The Telegraph
Since 1st March, 1999
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Gandhian lesson, in candlelight

Move over Marx, Mahatma Gandhi’s good old politics is here.

It may be too early to say if it will stay to set a trend, but Gandhian politics has clearly won a big round in Indian Marxists’ very own city. And this should worry both the Marxists and Mamata Banerjee if their brand of politics is losing its steam.

Given the fact that the Marxist rulers were so humbled by this peaceful protest, it is tempting to dramatise it as Calcutta’s first Velvet Revolution, a la East Europe in 1989.

Political leaders in Bengal have no easy explanation how the non-political protest over the Rizwanur Rahman case grew from strength to strength without the participation of any party or organised group and finally forced Buddhadeb Bhattacharjee to bite the dust.

They admit, though, they were irrelevant to this show of the public spirit. Calcutta, the city of protests, has seen nothing like this one for as long as one can remember.

The unnamed individuals who had hit upon the idea of the citizens’ vigil outside the gate of St Xavier’s College were anxious to keep the politicians at bay. Opposition politicians who sought to sneak in there to lend their names to the protests were politely told to go away. Even when they went elsewhere — to Rahman’s home at Tiljala or some other place — they failed to strike a chord with the mourners and protesters.

While the setback for Bhattacharjee is obvious, the political implication of this successful non-political intervention may take time to sink in. The obvious explanation, though, is that the peaceful protest succeeded precisely because the politicians were not in it and that it signalled a rejection of Bengal’s familiar, mostly violent, form of oppositional politics.

The symbolism of the candles burning outside a Jesuit-run college — no roadblocks, no siege of the police station across the road, no stone or bomb-throwing mobs — is too Gandhian to be missed even by the ruling Marxists.

Mamata, too, tried a familiar Gandhian form of protest, when she was on a 25-day hunger strike at Esplanade last December to protest against the eviction of farmers in Singur. Nothing about it was Gandhian, the politicians and the people knew, except the form.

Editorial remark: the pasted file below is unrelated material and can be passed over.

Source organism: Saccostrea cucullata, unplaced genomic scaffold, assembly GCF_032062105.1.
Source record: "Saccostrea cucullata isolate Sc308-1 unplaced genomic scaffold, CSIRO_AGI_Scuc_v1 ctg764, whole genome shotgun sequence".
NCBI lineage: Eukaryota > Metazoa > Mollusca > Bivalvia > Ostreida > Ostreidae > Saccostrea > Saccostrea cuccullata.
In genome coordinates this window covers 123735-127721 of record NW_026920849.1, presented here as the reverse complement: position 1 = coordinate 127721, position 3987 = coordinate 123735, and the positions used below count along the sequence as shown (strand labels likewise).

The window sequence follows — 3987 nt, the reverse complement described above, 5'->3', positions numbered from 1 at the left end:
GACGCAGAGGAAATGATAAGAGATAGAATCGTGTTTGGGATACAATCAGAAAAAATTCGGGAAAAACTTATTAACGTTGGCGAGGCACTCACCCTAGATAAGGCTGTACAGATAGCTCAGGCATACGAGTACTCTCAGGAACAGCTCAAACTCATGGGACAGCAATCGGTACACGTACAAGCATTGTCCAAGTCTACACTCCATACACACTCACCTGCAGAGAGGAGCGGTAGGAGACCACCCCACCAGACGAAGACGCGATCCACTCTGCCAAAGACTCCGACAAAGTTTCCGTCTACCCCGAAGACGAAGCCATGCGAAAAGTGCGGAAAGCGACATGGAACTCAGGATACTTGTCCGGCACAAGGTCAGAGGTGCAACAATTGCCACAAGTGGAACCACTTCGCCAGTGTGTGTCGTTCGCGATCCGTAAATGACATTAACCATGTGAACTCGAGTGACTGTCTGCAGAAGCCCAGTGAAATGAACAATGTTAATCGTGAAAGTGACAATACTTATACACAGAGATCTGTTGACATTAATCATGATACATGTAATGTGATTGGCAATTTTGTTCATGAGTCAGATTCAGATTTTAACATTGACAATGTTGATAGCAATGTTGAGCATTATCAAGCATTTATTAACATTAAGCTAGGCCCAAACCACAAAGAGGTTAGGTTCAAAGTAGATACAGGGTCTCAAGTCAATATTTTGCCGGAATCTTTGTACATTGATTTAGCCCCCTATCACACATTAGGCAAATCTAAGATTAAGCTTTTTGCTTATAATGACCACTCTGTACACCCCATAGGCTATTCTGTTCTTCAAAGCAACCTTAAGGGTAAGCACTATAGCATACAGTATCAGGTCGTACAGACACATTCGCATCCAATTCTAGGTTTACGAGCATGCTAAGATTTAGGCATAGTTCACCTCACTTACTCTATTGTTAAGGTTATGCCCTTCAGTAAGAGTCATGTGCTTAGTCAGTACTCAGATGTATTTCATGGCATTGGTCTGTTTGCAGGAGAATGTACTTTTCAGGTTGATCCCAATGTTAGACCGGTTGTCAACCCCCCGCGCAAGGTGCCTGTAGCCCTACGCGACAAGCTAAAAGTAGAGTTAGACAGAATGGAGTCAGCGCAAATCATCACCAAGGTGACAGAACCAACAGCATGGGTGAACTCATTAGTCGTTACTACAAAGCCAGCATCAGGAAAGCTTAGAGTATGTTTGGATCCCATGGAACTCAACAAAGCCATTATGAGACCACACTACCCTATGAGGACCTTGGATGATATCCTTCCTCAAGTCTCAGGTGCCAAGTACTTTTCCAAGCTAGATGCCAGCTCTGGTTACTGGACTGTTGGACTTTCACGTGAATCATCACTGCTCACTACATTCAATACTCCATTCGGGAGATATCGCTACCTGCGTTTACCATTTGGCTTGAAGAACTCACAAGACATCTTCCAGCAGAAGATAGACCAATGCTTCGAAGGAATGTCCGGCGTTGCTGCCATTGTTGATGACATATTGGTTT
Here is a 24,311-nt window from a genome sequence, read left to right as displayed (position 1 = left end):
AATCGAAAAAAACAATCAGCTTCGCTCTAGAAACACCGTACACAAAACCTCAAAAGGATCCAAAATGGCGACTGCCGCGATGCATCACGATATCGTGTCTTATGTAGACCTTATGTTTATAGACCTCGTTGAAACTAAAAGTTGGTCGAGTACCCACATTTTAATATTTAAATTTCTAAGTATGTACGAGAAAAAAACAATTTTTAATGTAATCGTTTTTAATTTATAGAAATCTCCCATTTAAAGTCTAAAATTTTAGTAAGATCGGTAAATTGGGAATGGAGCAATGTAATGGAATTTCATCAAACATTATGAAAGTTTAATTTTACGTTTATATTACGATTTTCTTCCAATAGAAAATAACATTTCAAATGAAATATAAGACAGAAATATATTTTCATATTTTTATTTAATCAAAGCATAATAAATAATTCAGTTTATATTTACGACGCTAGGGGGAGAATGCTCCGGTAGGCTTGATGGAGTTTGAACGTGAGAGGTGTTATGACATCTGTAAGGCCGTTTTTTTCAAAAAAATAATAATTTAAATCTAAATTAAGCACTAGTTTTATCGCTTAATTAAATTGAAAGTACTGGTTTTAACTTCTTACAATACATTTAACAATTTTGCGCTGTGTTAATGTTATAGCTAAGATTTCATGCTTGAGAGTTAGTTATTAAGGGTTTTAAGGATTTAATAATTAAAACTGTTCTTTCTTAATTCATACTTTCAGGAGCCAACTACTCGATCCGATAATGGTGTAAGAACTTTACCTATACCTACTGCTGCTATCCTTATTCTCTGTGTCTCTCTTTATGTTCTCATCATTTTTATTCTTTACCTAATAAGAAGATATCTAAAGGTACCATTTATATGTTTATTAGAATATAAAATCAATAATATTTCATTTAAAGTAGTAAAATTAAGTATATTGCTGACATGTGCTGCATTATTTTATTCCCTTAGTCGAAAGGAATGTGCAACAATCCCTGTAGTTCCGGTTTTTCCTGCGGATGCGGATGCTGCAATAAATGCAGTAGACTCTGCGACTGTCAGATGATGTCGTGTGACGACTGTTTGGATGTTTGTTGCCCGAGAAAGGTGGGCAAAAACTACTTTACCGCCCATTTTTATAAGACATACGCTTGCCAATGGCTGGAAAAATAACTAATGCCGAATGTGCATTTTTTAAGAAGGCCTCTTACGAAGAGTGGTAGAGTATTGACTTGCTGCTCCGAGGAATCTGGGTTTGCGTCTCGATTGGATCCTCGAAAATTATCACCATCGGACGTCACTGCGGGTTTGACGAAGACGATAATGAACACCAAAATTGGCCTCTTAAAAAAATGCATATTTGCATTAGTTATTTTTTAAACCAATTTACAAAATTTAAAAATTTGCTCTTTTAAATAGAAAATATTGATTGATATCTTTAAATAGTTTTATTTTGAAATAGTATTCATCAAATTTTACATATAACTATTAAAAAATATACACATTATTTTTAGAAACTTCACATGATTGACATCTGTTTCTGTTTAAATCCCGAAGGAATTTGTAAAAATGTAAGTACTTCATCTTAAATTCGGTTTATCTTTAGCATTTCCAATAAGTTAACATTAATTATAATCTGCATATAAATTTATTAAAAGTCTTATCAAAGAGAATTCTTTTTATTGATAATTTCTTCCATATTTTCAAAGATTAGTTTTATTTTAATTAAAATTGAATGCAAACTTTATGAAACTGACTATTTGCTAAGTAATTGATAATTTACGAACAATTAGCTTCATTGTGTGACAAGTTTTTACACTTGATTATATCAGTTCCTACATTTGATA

First, the politics of fasts has become so routine in India that the people have almost forgotten its Gandhian association. More important, the antecedents of politicians always colour the public perceptions of their agitational forms.

Mamata’s politics of street battles is too well-known for her fast to be taken seriously as a Gandhian protest. Even as she fasted in Calcutta, her partymen fought the police with bombs and stones in Singur.

The Marxists can worry even more about the success of the protest. They have long benefited from the Opposition’s aimless politics of street violence and the people’s growing aversion to it.

In a way, Mamata’s kind of politics has been their best bet. Large sections of the people who had resented many of the Left’s policies and politics were as disgusted with Mamata’s antics. She was not their alternative to the Marxists.

The result was that the so-called civil society had practically no role in matters relating to Bengal’s politics and government. And, that, as always, helped the rulers.

Even when small sections of this society did speak up, the voice was so feeble and the number so small that the rulers had nothing much to fear from them. Even in the early days of the vigil outside St Xavier’s, CPM leaders hoped that this anger of the “genteel class”, as one of them put it, would do no better than the noises in the seminar circuit over Singur and Nandigram.

The government had to back down from the proposed chemical hub at Nandigram, the party’s leaders told themselves, not because of the chattering classes, but because of the resistance by the villagers on the ground.

After the Rizwanur story so far, they cannot sit pretty on their old assumptions. In the age of televised revolutions and riots, no protests are just urban or rural.

Nobody, not even those who took part in the candle-light vigil, would claim that candles — and not stones, bombs and roadblocks — would henceforth be the most potent political weapon in Bengal. Or, that organised party politics would lose its place in the state’s politics.

But this protest seems to have taught Bengal’s politicians two basic lessons — that they cannot take any section of the people for granted and that the people, pushed to a corner, would invent new forms of politics or go back to some old, Gandhian ones.

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